2. 2. The Semantic Web: a value proposition  At  its  heart,  the  Seman.c  Web   is  really  about  extending   standard  Web  technologies  to   be9er  deal  with  data  on  the   Web.         If  the  WWW  is  for  people,  the  Seman.c  Web  is  for   machines   George Thomas and Jim Hendler, Data modeled as bidirectional relationships Web-based infrastructure of standards and technologies which allows for a distributable, machine readable description of data that allows for stronger data and smart web application linkages
  3. 3. Let’s talk about the data… The Semantic Web isn't just about putting data on the web. It is about making links, so that a person or machine can explore the web of data. With linked data, when you have some of it, you can find other related data.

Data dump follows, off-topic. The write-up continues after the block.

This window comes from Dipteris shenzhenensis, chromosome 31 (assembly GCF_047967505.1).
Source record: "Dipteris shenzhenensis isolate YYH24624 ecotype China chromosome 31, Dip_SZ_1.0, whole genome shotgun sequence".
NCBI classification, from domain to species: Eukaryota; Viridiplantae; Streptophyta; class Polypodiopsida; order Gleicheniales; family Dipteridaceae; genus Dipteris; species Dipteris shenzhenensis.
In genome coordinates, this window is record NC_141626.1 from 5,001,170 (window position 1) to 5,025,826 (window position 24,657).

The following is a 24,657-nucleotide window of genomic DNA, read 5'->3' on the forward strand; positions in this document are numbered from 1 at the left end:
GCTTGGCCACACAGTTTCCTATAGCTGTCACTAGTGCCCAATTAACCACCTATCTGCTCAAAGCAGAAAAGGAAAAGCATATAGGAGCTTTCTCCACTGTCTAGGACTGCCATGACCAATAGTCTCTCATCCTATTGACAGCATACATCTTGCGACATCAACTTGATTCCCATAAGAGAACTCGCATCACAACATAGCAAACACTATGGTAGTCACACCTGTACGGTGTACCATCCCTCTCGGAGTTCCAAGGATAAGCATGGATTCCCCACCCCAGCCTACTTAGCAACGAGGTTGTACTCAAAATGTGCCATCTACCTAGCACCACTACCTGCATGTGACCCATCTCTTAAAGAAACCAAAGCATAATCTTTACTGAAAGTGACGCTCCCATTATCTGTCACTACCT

4. 4. Let’s think about why this is important on the institutional level…
  5. 5. •  Research is increasingly more interdisciplinary •  How can you find collaborators, track competitors, and stay abreast of current research inside large institutions, at other institutions, and globally? •  How can you find others with shared interests or expertise? •  How can you build diverse teams? Find mentors? Be identified as a partner by community groups? Faculty •  Library administration or directors of core facilities want to align their strategic plan with the evolving research needs of their clientele. •  Identifying growth areas of research through increasing publications, focused areas of research and grant dollars enables this task to become more evidence-based. Support: facilities and personnel •  Research institutions can be extremely large and diverse •  How can administrators showcase and monitor research activity, track competitors, and stay abreast of current research inside large institutions, at other institutions, and globally? •  How can you enhance visibility and present a unified picture of an institution? Administrators We face a number of challenges on our campuses!